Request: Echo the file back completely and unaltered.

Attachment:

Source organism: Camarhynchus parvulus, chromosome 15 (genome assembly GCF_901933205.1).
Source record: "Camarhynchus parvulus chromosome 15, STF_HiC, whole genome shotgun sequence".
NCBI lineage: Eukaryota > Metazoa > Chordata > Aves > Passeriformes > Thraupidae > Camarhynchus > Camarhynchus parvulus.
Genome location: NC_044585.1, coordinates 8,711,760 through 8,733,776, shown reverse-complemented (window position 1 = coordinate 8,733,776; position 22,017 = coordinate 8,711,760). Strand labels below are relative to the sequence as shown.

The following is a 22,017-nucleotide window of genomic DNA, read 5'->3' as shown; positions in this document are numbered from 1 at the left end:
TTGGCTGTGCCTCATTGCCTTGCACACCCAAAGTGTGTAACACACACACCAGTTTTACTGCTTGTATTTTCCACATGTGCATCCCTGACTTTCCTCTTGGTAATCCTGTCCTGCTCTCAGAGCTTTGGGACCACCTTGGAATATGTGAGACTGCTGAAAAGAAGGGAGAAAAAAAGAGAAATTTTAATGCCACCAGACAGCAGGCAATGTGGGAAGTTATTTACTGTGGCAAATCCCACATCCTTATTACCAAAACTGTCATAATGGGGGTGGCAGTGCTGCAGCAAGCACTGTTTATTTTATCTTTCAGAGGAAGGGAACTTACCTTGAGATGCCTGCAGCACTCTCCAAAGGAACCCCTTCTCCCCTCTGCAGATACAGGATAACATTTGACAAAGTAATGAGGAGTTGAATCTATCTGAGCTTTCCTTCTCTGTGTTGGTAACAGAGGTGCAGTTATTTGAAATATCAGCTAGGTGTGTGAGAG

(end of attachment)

Source organism: Camarhynchus parvulus, chromosome 15 (genome assembly GCF_901933205.1).
Source record: "Camarhynchus parvulus chromosome 15, STF_HiC, whole genome shotgun sequence".
NCBI lineage: Eukaryota > Metazoa > Chordata > Aves > Passeriformes > Thraupidae > Camarhynchus > Camarhynchus parvulus.
Genome location: NC_044585.1, coordinates 8,711,760 through 8,733,776, shown reverse-complemented (window position 1 = coordinate 8,733,776; position 22,017 = coordinate 8,711,760). Strand labels below are relative to the sequence as shown.

The following is a 22,017-nucleotide window of genomic DNA, read 5'->3' as shown; positions in this document are numbered from 1 at the left end:
TTGGCTGTGCCTCATTGCCTTGCACACCCAAAGTGTGTAACACACACACCAGTTTTACTGCTTGTATTTTCCACATGTGCATCCCTGACTTTCCTCTTGGTAATCCTGTCCTGCTCTCAGAGCTTTGGGACCACCTTGGAATATGTGAGACTGCTGAAAAGAAGGGAGAAAAAAAGAGAAATTTTAATGCCACCAGACAGCAGGCAATGTGGGAAGTTATTTACTGTGGCAAATCCCACATCCTTATTACCAAAACTGTCATAATGGGGGTGGCAGTGCTGCAGCAAGCACTGTTTATTTTATCTTTCAGAGGAAGGGAACTTACCTTGAGATGCCTGCAGCACTCTCCAAAGGAACCCCTTCTCCCCTCTGCAGATACAGGATAACATTTGACAAAGTAATGAGGAGTTGAATCTATCTGAGCTTTCCTTCTCTGTGTTGGTAACAGAGGTGCAGTTATTTGAAATATCAGCTAGGTGTGTGAGAG